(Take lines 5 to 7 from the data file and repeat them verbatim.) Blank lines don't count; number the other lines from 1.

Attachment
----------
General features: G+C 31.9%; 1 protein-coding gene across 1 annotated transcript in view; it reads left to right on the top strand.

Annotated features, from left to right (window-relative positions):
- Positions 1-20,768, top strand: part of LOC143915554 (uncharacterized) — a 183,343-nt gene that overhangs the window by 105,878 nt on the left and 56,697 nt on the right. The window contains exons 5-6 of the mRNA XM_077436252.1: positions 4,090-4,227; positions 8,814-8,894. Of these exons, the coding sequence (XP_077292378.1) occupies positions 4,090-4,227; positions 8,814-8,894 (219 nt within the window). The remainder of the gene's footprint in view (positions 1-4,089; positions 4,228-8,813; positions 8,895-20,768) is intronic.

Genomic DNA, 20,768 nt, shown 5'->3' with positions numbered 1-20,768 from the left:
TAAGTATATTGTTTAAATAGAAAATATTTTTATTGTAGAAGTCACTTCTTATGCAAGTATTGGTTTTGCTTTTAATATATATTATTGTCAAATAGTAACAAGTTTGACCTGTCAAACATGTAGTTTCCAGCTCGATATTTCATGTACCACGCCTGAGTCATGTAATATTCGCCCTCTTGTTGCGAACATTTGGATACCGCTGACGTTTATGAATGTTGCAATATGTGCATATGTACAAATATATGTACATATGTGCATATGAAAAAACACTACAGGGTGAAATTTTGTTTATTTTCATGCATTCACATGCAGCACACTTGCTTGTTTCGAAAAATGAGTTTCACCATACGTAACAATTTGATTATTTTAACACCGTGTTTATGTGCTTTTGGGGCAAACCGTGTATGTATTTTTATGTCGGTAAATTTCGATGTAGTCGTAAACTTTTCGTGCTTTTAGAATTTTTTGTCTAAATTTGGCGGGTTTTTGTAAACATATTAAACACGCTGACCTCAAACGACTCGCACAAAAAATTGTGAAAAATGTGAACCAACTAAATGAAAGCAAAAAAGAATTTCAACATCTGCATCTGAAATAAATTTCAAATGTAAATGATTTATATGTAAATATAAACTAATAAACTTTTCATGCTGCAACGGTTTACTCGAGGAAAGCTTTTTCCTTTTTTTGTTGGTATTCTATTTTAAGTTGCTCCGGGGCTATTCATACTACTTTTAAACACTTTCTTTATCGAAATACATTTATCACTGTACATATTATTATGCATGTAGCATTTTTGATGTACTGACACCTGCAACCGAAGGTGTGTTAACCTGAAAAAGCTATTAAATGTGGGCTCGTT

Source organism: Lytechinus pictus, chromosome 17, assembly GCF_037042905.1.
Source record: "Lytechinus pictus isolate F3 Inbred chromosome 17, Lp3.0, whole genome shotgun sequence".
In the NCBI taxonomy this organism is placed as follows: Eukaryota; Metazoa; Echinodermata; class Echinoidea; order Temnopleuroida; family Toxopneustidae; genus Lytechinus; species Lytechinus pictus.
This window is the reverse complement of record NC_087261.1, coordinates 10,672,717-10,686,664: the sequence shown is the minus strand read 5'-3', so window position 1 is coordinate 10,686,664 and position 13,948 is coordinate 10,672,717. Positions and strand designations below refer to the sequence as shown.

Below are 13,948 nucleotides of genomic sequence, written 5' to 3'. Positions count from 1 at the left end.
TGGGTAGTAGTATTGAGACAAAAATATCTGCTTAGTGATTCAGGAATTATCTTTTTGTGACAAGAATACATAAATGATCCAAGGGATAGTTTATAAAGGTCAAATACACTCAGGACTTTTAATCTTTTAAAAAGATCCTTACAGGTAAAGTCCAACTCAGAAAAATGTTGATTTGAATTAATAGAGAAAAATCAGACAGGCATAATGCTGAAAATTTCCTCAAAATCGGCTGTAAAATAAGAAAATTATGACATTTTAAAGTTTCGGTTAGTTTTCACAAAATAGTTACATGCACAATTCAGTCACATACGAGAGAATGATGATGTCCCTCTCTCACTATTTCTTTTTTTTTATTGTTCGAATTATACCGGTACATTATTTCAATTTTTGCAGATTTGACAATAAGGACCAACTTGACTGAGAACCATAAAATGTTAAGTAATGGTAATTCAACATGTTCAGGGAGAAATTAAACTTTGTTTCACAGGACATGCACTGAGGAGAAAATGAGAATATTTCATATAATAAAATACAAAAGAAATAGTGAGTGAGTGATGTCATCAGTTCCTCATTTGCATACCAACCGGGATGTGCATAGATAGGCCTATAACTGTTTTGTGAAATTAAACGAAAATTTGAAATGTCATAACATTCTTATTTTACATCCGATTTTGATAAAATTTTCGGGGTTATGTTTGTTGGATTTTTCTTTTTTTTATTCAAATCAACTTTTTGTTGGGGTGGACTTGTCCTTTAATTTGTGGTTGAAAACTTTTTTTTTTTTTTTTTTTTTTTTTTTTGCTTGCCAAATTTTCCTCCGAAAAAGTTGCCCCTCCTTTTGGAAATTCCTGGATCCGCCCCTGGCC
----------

TAAGTATATTGTTTAAATAGAAAATATTTTTATTGTAGAAGTCACTTCTTATGCAAGTATTGGTTTTGCTTTTAATATATATTATTGTCAAATAGTAACAAGTTTGACCTGTCAAACATGTAGTTTCCAGCTCGATATTTCATGTACCACGCCTGAGTCATGTAATATTCGCCCTCTTGTTGCGAACATTTGGATACCGCTGACGTTTATGAATGTTGCAATATGTGCATATGTACAAATATATGTACATATGTGCATATGAAAAAACACTACAGGGTGAAATTTTGTTTATTTTCATGCATTCACATGCAGCACACTTGCTTGTTTCGAAAAATGAGTTTCACCATACGTAACAATTTGATTATTTTAACACCGTGTTTATGTGCTTTTGGGGCAAACCGTGTATGTATTTTTATGTCGGTAAATTTCGATGTAGTCGTAAACTTTTCGTGCTTTTAGAATTTTTTGTCTAAATTTGGCGGGTTTTTGTAAACATATTAAACACGCTGACCTCAAACGACTCGCACAAAAAATTGTGAAAAATGTGAACCAACTAAATGAAAGCAAAAAAGAATTTCAACATCTGCATCTGAAATAAATTTCAAATGTAAATGATTTATATGTAAATATAAACTAATAAACTTTTCATGCTGCAACGGTTTACTCGAGGAAAGCTTTTTCCTTTTTTTGTTGGTATTCTATTTTAAGTTGCTCCGGGGCTATTCATACTACTTTTAAACACTTTCTTTATCGAAATACATTTATCACTGTACATATTATTATGCATGTAGCATTTTTGATGTACTGACACCTGCAACCGAAGGTGTGTTAACCTGAAAAAGCTATTAAATGTGGGCTCGTT

Source organism: Lytechinus pictus, chromosome 17, assembly GCF_037042905.1.
Source record: "Lytechinus pictus isolate F3 Inbred chromosome 17, Lp3.0, whole genome shotgun sequence".